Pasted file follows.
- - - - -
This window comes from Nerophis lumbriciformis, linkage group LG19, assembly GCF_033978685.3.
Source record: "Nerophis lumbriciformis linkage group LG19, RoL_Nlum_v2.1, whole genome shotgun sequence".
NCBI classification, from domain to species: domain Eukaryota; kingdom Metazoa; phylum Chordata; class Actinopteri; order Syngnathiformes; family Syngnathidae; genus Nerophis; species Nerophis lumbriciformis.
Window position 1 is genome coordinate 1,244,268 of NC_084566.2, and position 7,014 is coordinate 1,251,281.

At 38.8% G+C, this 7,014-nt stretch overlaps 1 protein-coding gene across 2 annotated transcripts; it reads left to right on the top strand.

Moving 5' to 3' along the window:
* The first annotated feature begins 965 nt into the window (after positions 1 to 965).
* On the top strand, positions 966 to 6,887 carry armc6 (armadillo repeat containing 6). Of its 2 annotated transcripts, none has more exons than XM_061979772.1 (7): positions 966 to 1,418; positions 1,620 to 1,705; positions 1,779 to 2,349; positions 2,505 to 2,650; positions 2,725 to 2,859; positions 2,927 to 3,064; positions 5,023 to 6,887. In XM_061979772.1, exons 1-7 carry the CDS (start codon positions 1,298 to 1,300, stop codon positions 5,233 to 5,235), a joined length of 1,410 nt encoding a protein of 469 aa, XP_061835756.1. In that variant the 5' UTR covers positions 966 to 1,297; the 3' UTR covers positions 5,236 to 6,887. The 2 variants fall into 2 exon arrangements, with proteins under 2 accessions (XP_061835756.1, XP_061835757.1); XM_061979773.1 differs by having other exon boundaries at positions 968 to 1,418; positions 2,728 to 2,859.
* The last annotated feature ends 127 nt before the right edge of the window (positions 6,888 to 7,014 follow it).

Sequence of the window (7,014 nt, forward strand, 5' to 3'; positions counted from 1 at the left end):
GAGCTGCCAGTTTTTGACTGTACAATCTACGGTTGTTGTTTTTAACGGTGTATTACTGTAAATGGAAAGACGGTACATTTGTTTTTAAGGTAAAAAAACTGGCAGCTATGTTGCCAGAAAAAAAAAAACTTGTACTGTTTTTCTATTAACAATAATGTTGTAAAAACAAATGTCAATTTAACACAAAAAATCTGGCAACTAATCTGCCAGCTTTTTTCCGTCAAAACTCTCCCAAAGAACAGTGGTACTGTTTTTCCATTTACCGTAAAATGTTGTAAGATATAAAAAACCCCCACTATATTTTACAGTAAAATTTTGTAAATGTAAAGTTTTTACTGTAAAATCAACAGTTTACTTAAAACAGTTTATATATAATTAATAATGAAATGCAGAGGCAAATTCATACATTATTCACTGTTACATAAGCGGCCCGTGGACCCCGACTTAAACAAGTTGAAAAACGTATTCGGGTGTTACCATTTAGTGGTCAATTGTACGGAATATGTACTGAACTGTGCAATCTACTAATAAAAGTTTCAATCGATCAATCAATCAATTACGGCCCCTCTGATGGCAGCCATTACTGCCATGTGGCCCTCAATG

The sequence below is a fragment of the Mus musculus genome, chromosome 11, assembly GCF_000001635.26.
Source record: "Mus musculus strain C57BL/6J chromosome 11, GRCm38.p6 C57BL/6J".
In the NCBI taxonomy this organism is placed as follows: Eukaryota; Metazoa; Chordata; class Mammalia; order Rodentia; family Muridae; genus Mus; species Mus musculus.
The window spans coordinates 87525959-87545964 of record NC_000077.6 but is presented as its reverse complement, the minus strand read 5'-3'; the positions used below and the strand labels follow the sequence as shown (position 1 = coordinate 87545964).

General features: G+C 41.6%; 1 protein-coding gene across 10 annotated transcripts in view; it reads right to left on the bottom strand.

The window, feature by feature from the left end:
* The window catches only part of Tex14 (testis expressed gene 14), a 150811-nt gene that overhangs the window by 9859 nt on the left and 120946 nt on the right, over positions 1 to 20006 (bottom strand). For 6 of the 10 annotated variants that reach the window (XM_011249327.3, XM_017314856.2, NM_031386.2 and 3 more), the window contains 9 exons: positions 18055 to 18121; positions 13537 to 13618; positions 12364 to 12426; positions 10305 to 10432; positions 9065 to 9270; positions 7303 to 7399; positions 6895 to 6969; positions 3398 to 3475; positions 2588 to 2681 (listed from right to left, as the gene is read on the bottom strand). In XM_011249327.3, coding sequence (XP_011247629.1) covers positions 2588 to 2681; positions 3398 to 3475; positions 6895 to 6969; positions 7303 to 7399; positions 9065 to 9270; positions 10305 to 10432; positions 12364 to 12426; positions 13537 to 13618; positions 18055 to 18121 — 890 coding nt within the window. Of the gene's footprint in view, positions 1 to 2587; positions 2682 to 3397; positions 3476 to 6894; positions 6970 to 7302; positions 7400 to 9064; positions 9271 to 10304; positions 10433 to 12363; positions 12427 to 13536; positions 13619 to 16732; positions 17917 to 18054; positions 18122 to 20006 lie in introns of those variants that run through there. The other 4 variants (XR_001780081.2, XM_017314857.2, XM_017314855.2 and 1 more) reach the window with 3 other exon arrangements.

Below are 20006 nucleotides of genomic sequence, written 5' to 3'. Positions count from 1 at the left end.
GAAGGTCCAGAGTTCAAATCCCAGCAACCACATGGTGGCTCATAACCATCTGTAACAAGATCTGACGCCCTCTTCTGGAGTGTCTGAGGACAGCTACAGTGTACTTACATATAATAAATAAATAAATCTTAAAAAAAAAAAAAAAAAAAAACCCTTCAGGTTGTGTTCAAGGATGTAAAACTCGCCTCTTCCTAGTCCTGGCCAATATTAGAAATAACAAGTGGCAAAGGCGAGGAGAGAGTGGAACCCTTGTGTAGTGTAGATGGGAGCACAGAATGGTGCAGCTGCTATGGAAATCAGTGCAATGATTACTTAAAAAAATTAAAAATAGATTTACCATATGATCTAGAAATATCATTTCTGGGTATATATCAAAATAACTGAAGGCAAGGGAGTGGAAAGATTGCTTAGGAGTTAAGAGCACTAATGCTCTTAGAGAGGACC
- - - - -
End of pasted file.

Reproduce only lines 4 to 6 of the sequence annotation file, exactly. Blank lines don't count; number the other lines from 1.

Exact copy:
Window position 1 is genome coordinate 1,244,268 of NC_084566.2, and position 7,014 is coordinate 1,251,281.

At 38.8% G+C, this 7,014-nt stretch overlaps 1 protein-coding gene across 2 annotated transcripts; it reads left to right on the top strand.

Moving 5' to 3' along the window: